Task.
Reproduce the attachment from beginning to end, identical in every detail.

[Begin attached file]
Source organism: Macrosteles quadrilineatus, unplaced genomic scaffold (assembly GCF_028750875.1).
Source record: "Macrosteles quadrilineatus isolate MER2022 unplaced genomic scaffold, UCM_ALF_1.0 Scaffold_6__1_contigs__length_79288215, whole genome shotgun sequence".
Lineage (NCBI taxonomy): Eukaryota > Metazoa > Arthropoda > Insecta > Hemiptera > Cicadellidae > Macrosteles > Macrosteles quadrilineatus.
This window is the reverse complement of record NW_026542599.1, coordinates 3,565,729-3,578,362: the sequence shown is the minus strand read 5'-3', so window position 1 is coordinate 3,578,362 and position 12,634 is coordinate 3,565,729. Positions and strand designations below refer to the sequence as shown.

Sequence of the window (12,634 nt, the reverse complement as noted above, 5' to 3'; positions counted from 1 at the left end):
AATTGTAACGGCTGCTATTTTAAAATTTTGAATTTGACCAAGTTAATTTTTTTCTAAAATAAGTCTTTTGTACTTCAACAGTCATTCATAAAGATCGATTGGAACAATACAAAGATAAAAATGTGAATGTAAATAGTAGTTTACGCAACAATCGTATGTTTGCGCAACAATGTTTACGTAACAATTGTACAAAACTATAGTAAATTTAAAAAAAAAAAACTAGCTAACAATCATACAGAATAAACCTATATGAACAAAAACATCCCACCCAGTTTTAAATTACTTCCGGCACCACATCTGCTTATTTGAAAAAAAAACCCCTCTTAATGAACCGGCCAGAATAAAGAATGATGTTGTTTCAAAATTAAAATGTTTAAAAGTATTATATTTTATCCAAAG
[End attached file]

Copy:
Source organism: Macrosteles quadrilineatus, unplaced genomic scaffold (assembly GCF_028750875.1).
Source record: "Macrosteles quadrilineatus isolate MER2022 unplaced genomic scaffold, UCM_ALF_1.0 Scaffold_6__1_contigs__length_79288215, whole genome shotgun sequence".
Lineage (NCBI taxonomy): Eukaryota > Metazoa > Arthropoda > Insecta > Hemiptera > Cicadellidae > Macrosteles > Macrosteles quadrilineatus.
This window is the reverse complement of record NW_026542599.1, coordinates 3,565,729-3,578,362: the sequence shown is the minus strand read 5'-3', so window position 1 is coordinate 3,578,362 and position 12,634 is coordinate 3,565,729. Positions and strand designations below refer to the sequence as shown.

Sequence of the window (12,634 nt, the reverse complement as noted above, 5' to 3'; positions counted from 1 at the left end):
AATTGTAACGGCTGCTATTTTAAAATTTTGAATTTGACCAAGTTAATTTTTTTCTAAAATAAGTCTTTTGTACTTCAACAGTCATTCATAAAGATCGATTGGAACAATACAAAGATAAAAATGTGAATGTAAATAGTAGTTTACGCAACAATCGTATGTTTGCGCAACAATGTTTACGTAACAATTGTACAAAACTATAGTAAATTTAAAAAAAAAAAACTAGCTAACAATCATACAGAATAAACCTATATGAACAAAAACATCCCACCCAGTTTTAAATTACTTCCGGCACCACATCTGCTTATTTGAAAAAAAAACCCCTCTTAATGAACCGGCCAGAATAAAGAATGATGTTGTTTCAAAATTAAAATGTTTAAAAGTATTATATTTTATCCAAAG